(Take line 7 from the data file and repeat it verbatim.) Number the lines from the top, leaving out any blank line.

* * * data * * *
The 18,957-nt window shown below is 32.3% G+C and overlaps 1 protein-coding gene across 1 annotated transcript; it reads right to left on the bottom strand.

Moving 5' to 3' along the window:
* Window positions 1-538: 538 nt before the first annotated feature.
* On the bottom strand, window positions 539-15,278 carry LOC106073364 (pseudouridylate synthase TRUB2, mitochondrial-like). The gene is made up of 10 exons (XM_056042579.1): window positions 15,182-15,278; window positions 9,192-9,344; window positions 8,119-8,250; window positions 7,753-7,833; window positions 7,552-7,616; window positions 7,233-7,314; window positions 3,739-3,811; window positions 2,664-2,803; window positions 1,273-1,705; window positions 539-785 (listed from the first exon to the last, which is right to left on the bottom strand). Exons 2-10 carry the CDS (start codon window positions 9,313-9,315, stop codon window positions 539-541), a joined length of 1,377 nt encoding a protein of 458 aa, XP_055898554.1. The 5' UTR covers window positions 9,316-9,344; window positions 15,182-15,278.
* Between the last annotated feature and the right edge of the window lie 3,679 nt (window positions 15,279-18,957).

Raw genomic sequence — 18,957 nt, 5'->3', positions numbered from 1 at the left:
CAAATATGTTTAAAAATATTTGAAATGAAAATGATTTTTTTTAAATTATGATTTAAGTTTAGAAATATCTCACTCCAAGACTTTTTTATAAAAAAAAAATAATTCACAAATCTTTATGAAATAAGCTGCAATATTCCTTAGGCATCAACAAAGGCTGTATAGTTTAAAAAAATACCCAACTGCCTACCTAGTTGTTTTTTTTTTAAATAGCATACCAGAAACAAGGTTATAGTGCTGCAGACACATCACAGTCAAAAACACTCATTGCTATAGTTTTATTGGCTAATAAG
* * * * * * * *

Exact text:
CAAATATGTTTAAAAATATTTGAAATGAAAATGATTTTTTTTAAATTATGATTTAAGTTTAGAAATATCTCACTCCAAGACTTTTTTATAAAAAAAAAATAATTCACAAATCTTTATGAAATAAGCTGCAATATTCCTTAGGCATCAACAAAGGCTGTATAGTTTAAAAAAATACCCAACTGCCTACCTAGTTGTTTTTTTTTTAAATAGCATACCAGAAACAAGGTTATAGTGCTGCAGACACATCACAGTCAAAAACACTCATTGCTATAGTTTTATTGGCTAATAAG